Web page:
Of all the nodes of filaments in our neighborhood of the Cosmos perhaps the most important one is the Pachamama, the great bundle of filaments, the incredible spiritual Being, who is our Cosmic mother the planet earth. While I call the Pachamama a ‘spiritual’ being she is not a transcendent spirit residing in the large rock we call earth. Western culture essentially only gives us two options for viewing ‘spirit’, that spirit is transcendent (e.g. a soul that descends from heaven to inhabit the physical realm) or that ‘spirit’ does not exist. The Andes provide a third option, that the planet itself is a great spiritual being, that the sacred is not separate from the filaments but is immanent in them. The Pachamama is not the great spiritual being who resides in the earth, she is the great spiritual being who is the earth.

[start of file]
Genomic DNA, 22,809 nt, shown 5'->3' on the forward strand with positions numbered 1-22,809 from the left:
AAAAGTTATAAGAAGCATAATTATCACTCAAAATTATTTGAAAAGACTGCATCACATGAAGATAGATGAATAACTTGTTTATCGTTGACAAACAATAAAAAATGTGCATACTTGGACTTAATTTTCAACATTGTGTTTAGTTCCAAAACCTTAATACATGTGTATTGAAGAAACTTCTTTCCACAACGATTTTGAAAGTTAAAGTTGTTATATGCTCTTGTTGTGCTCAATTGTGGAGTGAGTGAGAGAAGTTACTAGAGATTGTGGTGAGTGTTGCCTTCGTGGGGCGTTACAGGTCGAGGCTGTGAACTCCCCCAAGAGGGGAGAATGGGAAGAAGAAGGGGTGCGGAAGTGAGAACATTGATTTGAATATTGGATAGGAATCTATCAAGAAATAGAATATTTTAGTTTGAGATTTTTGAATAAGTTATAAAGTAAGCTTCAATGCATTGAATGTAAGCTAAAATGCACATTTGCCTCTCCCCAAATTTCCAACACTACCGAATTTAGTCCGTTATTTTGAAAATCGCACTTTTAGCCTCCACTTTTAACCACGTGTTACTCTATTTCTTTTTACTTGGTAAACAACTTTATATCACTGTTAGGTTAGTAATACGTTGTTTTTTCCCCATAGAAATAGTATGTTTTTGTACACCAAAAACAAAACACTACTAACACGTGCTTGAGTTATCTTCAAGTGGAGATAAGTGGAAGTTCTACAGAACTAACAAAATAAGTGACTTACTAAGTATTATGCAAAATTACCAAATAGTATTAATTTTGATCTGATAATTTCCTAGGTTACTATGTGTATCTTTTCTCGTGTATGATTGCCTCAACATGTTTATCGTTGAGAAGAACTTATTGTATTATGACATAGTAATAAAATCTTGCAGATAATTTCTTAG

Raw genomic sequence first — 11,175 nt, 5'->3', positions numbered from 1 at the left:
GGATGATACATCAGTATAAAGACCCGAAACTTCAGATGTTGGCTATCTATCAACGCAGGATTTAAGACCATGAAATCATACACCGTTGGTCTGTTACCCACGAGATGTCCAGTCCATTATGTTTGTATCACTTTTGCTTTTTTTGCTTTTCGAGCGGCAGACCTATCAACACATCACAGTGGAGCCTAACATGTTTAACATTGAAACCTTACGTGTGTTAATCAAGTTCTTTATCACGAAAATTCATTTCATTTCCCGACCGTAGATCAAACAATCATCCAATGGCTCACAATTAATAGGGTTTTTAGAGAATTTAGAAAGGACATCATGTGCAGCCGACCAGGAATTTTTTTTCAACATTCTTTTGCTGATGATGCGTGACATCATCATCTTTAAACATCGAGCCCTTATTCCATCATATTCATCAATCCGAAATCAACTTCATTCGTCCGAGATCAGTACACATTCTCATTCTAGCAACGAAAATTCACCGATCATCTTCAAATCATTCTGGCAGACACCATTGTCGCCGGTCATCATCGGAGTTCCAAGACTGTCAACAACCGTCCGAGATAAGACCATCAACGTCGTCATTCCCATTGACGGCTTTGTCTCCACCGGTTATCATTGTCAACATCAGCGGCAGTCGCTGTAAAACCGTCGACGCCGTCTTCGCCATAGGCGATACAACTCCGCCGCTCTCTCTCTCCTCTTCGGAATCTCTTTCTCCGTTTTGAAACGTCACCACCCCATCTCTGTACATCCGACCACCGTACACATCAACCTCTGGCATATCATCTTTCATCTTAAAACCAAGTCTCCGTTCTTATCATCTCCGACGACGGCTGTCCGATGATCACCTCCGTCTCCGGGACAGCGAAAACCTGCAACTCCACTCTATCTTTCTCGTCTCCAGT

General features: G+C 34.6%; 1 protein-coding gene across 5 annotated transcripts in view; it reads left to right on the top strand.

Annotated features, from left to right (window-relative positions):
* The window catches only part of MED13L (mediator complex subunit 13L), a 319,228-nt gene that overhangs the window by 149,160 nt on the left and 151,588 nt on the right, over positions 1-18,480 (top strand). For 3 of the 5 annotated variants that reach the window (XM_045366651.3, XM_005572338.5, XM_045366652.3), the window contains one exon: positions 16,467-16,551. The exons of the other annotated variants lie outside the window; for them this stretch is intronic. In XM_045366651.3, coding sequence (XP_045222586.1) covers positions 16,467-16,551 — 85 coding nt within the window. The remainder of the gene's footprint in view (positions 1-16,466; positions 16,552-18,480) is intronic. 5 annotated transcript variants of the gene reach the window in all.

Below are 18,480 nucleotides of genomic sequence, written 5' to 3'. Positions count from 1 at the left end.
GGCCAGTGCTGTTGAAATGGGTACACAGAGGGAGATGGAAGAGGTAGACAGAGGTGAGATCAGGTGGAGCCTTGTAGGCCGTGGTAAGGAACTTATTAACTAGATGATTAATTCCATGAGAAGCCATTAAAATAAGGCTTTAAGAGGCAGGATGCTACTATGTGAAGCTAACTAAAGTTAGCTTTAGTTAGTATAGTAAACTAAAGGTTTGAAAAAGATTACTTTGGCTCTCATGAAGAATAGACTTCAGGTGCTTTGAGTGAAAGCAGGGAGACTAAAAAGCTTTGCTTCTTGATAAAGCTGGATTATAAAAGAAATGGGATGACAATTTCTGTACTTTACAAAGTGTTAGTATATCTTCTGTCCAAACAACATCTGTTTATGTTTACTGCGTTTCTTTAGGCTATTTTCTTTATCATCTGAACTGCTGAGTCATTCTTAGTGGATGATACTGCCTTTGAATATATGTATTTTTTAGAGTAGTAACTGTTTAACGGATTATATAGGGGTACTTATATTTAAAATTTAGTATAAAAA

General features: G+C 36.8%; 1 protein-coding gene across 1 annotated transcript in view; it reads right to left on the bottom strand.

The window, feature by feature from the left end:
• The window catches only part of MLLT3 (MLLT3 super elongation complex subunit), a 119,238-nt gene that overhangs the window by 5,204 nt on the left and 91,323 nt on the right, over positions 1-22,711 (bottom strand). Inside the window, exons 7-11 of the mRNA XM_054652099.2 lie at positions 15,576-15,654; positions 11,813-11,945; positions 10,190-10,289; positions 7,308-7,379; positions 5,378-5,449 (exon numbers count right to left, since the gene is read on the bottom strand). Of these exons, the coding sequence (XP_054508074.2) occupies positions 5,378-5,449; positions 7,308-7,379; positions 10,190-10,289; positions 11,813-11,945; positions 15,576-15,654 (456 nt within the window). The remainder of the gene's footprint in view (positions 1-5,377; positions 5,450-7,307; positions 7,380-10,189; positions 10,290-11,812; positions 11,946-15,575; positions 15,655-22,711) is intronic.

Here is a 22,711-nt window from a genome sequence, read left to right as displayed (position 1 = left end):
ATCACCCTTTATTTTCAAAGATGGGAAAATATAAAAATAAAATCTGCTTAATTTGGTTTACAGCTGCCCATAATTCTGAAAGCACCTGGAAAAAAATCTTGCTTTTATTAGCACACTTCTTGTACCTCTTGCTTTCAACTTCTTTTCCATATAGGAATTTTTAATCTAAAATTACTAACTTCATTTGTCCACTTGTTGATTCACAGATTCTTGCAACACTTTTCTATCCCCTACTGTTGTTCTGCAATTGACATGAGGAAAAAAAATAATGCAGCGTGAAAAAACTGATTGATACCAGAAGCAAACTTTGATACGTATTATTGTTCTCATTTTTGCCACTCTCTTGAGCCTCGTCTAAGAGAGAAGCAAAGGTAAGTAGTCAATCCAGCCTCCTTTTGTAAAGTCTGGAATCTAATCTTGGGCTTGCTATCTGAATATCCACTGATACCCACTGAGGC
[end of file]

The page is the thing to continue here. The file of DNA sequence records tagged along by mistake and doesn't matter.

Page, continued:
Other important Beings (nodes in the web of filaments) include the Apus. The Apus are the great beings who are the majestic mountain peaks. While the Apus are physically part of the Pachamama they are also Beings themselves. This is a common feature of the Andean Cosmovision. The Cosmos is one tremendous web of filaments but it does have places where the filaments come together to form a node. The Pachamama is but a node in the whole web, yet she is herself; the Apus are but part of the node that is the Pachamama but they are themselves as well; a cultivated field (called a ‘chakra’) is but part of the Pachamama, but before planting the field the villagers communicate with and make offerings of gratitude to the chakra (the daughter of the Pachamama) as well as to the Pachamama herself.